Sierra Leone has identified more than 100 contacts of a new Ebola case that emerged in the West African nation’s north last week, and 28 of those people are at high risk, officials have said.
Swabs from a 22-year-old woman who died last week tested positive for Ebola, Sierra Leone authorities said Friday. The case came a day after the World Health Organization declared the outbreak over in West Africa.
The young student was not properly buried by a burial team, the Director of Disease, Control and Prevention in the Ministry of Health and Sanitation, Dr. Foday Dafae, said Monday.
At least 28 high risk contacts have been placed under quarantine, and the remaining 109 contacts are being assessed, he said.
Three known contacts are missing, National Coordinator of Office of National Security, Ishmael Tarawallie, said over the weekend.
“We are worried and concerned about this new development,” Tarawallie said Saturday of the new case, adding that the woman’s death came as Sierra Leone was entering its 68th day of 90 days of heightened surveillance. “It was not unexpected that a flare-up was possible.”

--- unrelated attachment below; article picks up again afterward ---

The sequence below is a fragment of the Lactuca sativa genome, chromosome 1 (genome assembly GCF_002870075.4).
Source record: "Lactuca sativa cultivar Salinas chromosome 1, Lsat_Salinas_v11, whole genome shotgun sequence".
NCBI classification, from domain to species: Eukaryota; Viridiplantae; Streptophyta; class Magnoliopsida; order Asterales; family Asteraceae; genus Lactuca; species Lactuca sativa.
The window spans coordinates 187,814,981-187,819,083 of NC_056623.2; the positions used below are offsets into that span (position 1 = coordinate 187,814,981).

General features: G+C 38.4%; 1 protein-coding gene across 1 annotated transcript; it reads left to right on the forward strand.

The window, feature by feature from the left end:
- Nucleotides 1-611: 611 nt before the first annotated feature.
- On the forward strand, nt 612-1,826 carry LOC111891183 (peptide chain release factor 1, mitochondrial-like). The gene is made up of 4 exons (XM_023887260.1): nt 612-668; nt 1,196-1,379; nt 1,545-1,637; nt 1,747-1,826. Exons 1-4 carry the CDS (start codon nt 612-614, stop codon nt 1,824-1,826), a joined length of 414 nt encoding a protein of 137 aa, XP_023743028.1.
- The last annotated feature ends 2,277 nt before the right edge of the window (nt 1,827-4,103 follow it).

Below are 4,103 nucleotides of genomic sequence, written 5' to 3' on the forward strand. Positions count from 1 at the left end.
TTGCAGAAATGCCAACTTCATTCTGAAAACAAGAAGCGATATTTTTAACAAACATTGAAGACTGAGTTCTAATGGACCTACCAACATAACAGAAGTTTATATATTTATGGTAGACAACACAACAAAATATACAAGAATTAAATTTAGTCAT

Nearly 4,000 people died before Sierra Leone was first declared free from transmission Nov. 7. Ebola has killed more than 11,300 people, mostly in Sierra Leone, Liberia and Guinea, since this outbreak emerged in late 2013.
The young woman sought outpatient medical attention in the Northern Tonkolili District on Jan. 6 and died Jan. 12, he said. She also consulted an herbalist, he said.
Government Chief Medical Officer Dr. Brima Kargbo said “the patient (victim) went to the hospital with no visible signs of Ebola,” she had no fever or redness of the eyes, and only some signs of dizziness.
The Associated Press contributed to this article.
Justin W says
Getting rid of Ebola may be a bigger challenge than most governments and health care professionals realize.
Ah, does the Ministry of Health of Sierra Leone want another grant from the U.S. to divide among the bank accounts of a few of the top slugs?
Texas Mak says
That’s probably right!
Sharron Amster says
It sounds like it has evolved in something very bad. If it has become something that can be missed treated as just a virus then there better be a team looking in to this change. This is a wildfire.